Well, duh, Ruby. Or wait, does it? Once you’ve “become” a volunteer manager, does everything personal just fade away into this nirvana of blissful martyrdom?

Coincidently, a recent article on overworked non-profit workers published in Atlantic Magazine addresses this very idea and one of the interview quotes from this article is:

“The unspoken expectation is that you do whatever it takes to get whatever it is done for the people who you’re serving,” she says. “And anything less than that, you’re not quite doing enough.” Timm, Jonathan.  “The Plight of the Overworked Nonprofit Employee.”  The Atlantic Aug 24, 2016

Do we, in the non-profit world sometimes wear our “commitment” like a badge of devotion on our chests? Do we secretly lap up the comments like cans of energy drinks when telling people what we do for a living? “Oh, you’re so selfless,” “I could never do that work,” “thank goodness for people like you.”

Do we subtly feel this martyr attitude and does that translate into a self-sacrifice that is simmering under our weary feet waiting to burst into burn out? Do we feel guilty when we look at our colleagues who we imagine are selflessly working more and therefore care more? Does a nagging voice whisper, “If this is your calling, then how dare you complain (or ache or fall ill or blink)?”

So,  are we afraid to voice the following concerns to our superiors for fear of being selfish?

Asking for more resources (how dare we-precious money and resources need to go to the mission)

Mindfulness about overwork (if I don’t keep going, someone, somewhere won’t benefit)

Planning vacations, family time (family will just have to understand, THIS is more important than their needs)

Needing help with stress over working with tragedy (How can I possibly complain, heck, I have it pretty good compared to the clients I see)

Asking for a raise (Could I be any more selfish?)

When the hard stuff, like not enough understanding of what volunteer managers do, or too many requests from too many departments and no way to prioritize, or challenges with staff, or no perceived support starts to whittle away at your commitment, then burnout begins.

When we are embarrassed or afraid of asking for the help we need, we aren’t just doing a disservice to ourselves, we are actually hurting our volunteers and the very people we are here to help because we will not be any good to them if we are resentful or burned out.

So, if you have to, tell yourself that asking for the help you need is really about providing the best volunteer management for your clients and volunteers. Frame your requests to your superiors in that way: “In order to provide the best for our clients and volunteers, I will need….”

Because your “calling” is not to be a martyr, it’s to be a leader.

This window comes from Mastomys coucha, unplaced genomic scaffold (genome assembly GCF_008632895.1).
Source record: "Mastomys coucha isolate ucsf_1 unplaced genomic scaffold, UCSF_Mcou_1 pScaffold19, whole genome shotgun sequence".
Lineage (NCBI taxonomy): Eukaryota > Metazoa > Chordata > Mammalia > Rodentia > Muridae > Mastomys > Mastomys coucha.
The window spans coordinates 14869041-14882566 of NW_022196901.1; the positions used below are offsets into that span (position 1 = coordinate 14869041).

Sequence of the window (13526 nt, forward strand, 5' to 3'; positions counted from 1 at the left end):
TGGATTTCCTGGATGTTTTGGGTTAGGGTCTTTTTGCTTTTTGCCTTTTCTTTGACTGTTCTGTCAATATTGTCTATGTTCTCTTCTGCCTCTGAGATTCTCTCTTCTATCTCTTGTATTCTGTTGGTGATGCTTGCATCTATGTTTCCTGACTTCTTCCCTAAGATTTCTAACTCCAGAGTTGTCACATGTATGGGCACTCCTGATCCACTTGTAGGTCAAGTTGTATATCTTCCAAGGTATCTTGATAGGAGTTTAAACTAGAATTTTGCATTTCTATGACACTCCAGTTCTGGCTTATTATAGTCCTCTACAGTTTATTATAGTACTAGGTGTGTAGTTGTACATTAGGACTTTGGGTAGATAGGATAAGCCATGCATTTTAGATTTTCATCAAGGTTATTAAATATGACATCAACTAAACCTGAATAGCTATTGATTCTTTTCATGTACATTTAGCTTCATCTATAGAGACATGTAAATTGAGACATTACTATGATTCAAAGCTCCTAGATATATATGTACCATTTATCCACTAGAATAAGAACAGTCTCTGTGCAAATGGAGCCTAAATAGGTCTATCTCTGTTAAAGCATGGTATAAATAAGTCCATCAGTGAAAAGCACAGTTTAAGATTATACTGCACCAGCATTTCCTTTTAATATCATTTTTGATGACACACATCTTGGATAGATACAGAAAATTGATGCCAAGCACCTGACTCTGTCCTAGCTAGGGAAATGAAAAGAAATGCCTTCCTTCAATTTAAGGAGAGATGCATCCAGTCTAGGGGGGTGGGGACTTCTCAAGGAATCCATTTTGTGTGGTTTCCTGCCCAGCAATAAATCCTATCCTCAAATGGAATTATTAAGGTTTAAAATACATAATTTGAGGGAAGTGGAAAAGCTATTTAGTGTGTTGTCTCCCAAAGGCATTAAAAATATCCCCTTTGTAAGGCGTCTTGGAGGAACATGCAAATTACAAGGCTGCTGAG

Thank You, Thank You For That Silly Answer, Any Answer!


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Recently I went on a tour of a historical site with some friends and family. From start to finish, I made sure to ask questions of the tour leader and I frequently poked my group members in their sides so they would answer the questions he threw out. Why was that so important to me? Well, I was actually thinking of volunteer manager Jonas.

“And then the silence was so awkward,” Jonas said one day, recalling the time he took a large, prospective group of volunteers on a tour of his organization’s headquarters. “I really, really pitched the benefits of volunteering with us. I showed them all the great opportunities to volunteer, I stopped staff in the hallway to say hi, I mean, I was passionate and threw out lots of anecdotal stories to get them thinking. But, then, when we stopped back at the lobby, I asked them what they thought and crickets! No one said anything, they just nodded and looked like they were ready to get their things and leave. I felt like a big balloon had popped.”

Ahhhhhhhhhh, the silent group. We’ve all had them. Now, it’s not that they’re evil, or mean, or out to make us look bad, these are just groups that have a quiet dynamic. It makes it harder to connect with them, and in my humble experiences, I have found the groups that engage in honest give and take will bond with each other, with you and with the mission. But it takes skill to facilitate a group and real effort to create an atmosphere conducive to meaningful conversation.

So, what can we do to encourage participation by the groups we train, or speak in front of, or tour with? Here are just a few methods I’ve toyed with over the years:

Begin by establishing your expectations: Tell your group that you are not a lecturer, you are the group facilitator and that you are extremely interested in their comments and questions.

Don’t wait until the end to ask questions: Ask several immediately and establish the give and take.